Chinookan baskets varied in size, form, material, and construction method, depending on their function. Lewis and Clark noted baskets ranging “from that of the smallest cup to five or six gallons.” The most common form was bowl-shaped, with a flat bottom and gradually flaring sides. Another popular design was a small cattail basketry pouch, often sold to tourists and collectors at the end of the nineteenth century.
Basketry materials included bear grass, cattail, cedar bark, rushes, spruce root, and willow bark. The laborious gathering and preparation of materials followed the seasons, with respect for the environment and the spiritual world. The transformation of natural materials into aesthetically-pleasing utilitarian objects balanced the human and spiritual worlds. Prior to gathering materials, basket makers asked plants for permission to be collected and crafted into baskets.
“Large cedar plaited basket used for storage. The white fiber is beargrass. Cedar was sacred, used for plankhouses, canoes, clothing, cordage, and baskets. Beargrass did not grow locally, but was traded from upriver.” Image and text courtesy of Pat Courtney Gold
Materials required elaborate preparation. For instance, a basket maker had to steam spruce root and then split it into strips, before soaking it overnight. Basket makers gathered cattail in the summer, and then dried and stored them until fall or winter. They made dyes from alder, hemlock, mud, nettle, and Oregon grape root. Black, red, and yellow were common colors. Black was produced by burying willow bark or grass in mud, while black alder yielded red, and nettle roots provided yellow. Some baskets featured alternating colored bands or designs interwoven with different colored grasses, depicting horses, dogs, and birds.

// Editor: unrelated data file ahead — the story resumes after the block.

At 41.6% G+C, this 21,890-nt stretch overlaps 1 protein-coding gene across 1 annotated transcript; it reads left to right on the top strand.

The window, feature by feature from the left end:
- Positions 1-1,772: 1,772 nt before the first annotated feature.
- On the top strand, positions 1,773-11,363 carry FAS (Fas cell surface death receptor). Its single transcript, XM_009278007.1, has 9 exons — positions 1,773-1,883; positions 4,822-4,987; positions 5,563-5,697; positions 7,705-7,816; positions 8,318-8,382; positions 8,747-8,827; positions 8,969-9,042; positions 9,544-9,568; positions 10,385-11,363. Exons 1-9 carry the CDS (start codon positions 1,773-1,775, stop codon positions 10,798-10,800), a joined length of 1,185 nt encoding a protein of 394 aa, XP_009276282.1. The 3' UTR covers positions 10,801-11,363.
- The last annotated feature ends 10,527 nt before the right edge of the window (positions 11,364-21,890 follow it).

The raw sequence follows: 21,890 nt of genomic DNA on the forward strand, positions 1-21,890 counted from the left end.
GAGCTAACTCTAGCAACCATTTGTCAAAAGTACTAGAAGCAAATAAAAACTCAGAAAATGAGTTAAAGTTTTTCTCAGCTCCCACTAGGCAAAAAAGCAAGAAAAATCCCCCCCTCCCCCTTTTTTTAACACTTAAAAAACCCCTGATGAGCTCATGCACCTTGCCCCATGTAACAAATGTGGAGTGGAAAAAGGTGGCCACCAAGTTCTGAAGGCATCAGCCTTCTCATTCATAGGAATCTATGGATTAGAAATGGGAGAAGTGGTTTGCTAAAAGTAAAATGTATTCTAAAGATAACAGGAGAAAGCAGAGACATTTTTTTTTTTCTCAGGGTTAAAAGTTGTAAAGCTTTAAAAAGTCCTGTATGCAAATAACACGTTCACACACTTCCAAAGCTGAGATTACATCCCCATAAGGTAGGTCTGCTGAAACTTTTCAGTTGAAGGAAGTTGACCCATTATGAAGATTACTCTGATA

After materials were prepared, weaving could begin. Baskets are composed of a vertical warp and a horizontal weft. Lower Chinookan baskets were primarily constructed using twined techniques. Twining features a straight, vertical warp, around which two or three wefts are intertwined, alternating over the front and back. Checker-work techniques were also employed, usually with cedar bark.
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- Swan, James Gilchrist. The Northwest Coast Or, Three Years’ Residence in Washington Territory. Seattle, Washington: University of Washington Press, 1982.
- Ross, Alexander. Adventures of the First Settlers on the Columbia River. Ann Arbor, Michigan: University Microfilms, Inc., 1966.
- Ray, Verne F. University of Washington Publications in Anthropology, Lower Chinook Ethnographic Notes, Volume VII, Number 2. Seattle: The University of Washington, 1938.
- Jonaitis, Aldona. Art of the Northwest Coast. Seattle: University of Washington Press, 2006.